Germany grounds fleet of Airbus Tiger helicopters
The Bundeswehr has grounded its fleet of Tiger attack helicopters following a safety warning issued by Airbus Helicopters.
The German Federal Armed Forces have suspended flight and training operations of the Tiger combat helicopter, Der Spiegel revealed. The manufacturer, Airbus Helicopters, warned that a titanium bolt of the Main Rotor Control may show unusual weakness and break during flights. Such failure could potentially lead to a crash. Thus, the Bundeswehr has decided to ground the fleet and inspect each aircraft.
The same problem was also identified on the German NH90 and EC135 helicopters, but the material is not used in critical areas, meaning they will continue to operate for now.
The Bundeswehr has been suffering from the lack of availability of its aircraft, and the Tiger is no exception. In its latest 'Report on the material situation of the main armament systems of the Bundeswehr',' the Defense Ministry revealed that on average only 11.6 out of its 53 Tiger helicopters were operational throughout 2018.
On July 16, 2017, a German Tiger attack helicopter crashed near Gao as it was participating in the United Nations Multidimensional Integrated Stabilization Mission in Mali (MINUSMA). The investigation of the Bundeswehr published in late 2018 concluded that the accident was due to a mistake made by three Airbus Helicopters technicians during a maintenance operation on the main rotor. The manufacturer agreed with the conclusions of the investigation and said that precautionary measures were implemented to prevent any reoccurrence.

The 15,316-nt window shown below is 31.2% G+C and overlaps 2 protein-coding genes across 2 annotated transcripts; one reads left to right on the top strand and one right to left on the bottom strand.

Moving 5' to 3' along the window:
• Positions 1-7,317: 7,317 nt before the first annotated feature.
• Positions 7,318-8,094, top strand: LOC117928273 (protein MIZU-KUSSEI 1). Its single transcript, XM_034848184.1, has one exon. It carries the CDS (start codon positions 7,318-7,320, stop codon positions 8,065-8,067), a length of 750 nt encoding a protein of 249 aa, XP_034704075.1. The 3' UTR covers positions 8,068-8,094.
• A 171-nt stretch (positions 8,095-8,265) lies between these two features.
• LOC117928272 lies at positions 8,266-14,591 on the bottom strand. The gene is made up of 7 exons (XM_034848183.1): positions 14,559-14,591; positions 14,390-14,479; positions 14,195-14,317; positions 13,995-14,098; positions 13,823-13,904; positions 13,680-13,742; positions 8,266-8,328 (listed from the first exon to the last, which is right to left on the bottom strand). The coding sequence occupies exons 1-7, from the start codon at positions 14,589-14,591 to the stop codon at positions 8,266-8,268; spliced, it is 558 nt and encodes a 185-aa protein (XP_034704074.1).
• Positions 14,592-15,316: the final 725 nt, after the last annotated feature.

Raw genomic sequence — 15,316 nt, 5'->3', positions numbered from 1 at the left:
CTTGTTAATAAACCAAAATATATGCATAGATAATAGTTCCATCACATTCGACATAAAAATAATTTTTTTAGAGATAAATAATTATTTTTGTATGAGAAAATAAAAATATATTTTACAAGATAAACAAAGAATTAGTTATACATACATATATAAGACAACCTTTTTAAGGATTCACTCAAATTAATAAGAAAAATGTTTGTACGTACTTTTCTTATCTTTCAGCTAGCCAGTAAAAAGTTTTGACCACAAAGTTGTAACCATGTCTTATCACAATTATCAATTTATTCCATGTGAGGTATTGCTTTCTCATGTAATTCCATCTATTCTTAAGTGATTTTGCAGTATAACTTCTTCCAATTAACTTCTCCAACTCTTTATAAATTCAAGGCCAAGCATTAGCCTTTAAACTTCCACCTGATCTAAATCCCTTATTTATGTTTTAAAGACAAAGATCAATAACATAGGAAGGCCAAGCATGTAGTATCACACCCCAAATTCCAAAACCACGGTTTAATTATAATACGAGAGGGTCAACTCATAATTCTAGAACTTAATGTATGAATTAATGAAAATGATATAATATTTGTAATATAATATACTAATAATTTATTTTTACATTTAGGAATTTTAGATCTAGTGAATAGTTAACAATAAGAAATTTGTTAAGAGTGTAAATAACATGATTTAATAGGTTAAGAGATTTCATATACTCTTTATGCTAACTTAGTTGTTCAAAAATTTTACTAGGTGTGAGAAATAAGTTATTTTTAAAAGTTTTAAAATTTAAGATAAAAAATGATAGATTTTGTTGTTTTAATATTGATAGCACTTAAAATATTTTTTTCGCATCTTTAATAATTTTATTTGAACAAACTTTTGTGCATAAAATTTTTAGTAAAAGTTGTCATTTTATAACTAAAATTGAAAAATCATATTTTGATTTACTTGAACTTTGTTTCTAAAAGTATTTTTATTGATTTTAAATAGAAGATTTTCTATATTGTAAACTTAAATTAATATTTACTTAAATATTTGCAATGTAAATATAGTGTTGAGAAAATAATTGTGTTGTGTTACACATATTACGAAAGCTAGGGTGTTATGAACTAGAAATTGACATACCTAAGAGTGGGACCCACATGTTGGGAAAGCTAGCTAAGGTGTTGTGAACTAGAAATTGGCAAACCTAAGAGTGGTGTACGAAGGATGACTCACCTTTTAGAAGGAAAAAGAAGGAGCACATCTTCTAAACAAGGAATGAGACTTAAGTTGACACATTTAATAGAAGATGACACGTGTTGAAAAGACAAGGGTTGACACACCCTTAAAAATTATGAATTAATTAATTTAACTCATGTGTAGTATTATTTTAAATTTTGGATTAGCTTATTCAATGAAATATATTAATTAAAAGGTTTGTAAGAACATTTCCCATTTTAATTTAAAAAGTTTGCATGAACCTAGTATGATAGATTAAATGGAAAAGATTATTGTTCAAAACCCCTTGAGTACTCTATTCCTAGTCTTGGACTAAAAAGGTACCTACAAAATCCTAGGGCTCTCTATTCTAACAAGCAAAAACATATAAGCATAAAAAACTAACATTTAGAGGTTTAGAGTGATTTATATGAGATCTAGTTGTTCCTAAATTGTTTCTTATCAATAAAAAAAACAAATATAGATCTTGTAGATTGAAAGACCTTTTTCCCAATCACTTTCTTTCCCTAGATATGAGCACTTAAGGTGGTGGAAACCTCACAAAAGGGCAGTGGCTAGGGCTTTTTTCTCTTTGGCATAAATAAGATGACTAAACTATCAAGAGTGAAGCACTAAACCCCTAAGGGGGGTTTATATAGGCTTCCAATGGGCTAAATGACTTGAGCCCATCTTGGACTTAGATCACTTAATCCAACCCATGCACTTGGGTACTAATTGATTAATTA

Germany is not the only country critical of the aircraft. In July 2019, the Capability Acquisition and Sustainment Group (CASG) of the Australian defense ministry launched a request for information (RFI) to acquire a total of 29 attack helicopters to replace its 22 Tigers. In a jab to the Airbus aircraft, the RFI asked for the replacement to be “proven and mature, off-the-shelf”. Several Australian institutions had criticized the aircraft in the past for its low availability and high maintenance cost.
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